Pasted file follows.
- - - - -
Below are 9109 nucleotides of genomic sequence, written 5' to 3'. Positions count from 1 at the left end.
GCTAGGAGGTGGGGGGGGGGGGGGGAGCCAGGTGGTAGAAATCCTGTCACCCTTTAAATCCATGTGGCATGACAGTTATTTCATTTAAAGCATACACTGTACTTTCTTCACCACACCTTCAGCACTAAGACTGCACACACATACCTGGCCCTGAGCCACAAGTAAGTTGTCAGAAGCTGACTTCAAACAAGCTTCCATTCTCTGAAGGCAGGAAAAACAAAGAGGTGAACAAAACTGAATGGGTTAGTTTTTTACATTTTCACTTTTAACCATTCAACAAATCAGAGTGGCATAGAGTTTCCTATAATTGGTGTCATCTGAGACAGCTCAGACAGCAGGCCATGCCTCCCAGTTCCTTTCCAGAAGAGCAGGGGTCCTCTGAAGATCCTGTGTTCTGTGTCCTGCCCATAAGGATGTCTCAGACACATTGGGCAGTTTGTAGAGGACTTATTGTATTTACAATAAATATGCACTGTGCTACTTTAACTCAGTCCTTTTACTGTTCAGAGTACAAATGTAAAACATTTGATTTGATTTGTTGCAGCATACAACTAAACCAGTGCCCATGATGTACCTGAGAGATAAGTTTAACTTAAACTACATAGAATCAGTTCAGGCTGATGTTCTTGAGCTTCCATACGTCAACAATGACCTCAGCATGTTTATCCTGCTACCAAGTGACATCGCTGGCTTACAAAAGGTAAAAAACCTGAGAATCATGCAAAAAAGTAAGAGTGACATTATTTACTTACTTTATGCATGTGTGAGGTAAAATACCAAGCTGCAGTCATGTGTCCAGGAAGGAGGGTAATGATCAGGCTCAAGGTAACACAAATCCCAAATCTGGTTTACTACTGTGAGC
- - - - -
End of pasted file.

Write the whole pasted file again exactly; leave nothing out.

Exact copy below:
Below are 9109 nucleotides of genomic sequence, written 5' to 3'. Positions count from 1 at the left end.
GCTAGGAGGTGGGGGGGGGGGGGGGAGCCAGGTGGTAGAAATCCTGTCACCCTTTAAATCCATGTGGCATGACAGTTATTTCATTTAAAGCATACACTGTACTTTCTTCACCACACCTTCAGCACTAAGACTGCACACACATACCTGGCCCTGAGCCACAAGTAAGTTGTCAGAAGCTGACTTCAAACAAGCTTCCATTCTCTGAAGGCAGGAAAAACAAAGAGGTGAACAAAACTGAATGGGTTAGTTTTTTACATTTTCACTTTTAACCATTCAACAAATCAGAGTGGCATAGAGTTTCCTATAATTGGTGTCATCTGAGACAGCTCAGACAGCAGGCCATGCCTCCCAGTTCCTTTCCAGAAGAGCAGGGGTCCTCTGAAGATCCTGTGTTCTGTGTCCTGCCCATAAGGATGTCTCAGACACATTGGGCAGTTTGTAGAGGACTTATTGTATTTACAATAAATATGCACTGTGCTACTTTAACTCAGTCCTTTTACTGTTCAGAGTACAAATGTAAAACATTTGATTTGATTTGTTGCAGCATACAACTAAACCAGTGCCCATGATGTACCTGAGAGATAAGTTTAACTTAAACTACATAGAATCAGTTCAGGCTGATGTTCTTGAGCTTCCATACGTCAACAATGACCTCAGCATGTTTATCCTGCTACCAAGTGACATCGCTGGCTTACAAAAGGTAAAAAACCTGAGAATCATGCAAAAAAGTAAGAGTGACATTATTTACTTACTTTATGCATGTGTGAGGTAAAATACCAAGCTGCAGTCATGTGTCCAGGAAGGAGGGTAATGATCAGGCTCAAGGTAACACAAATCCCAAATCTGGTTTACTACTGTGAGC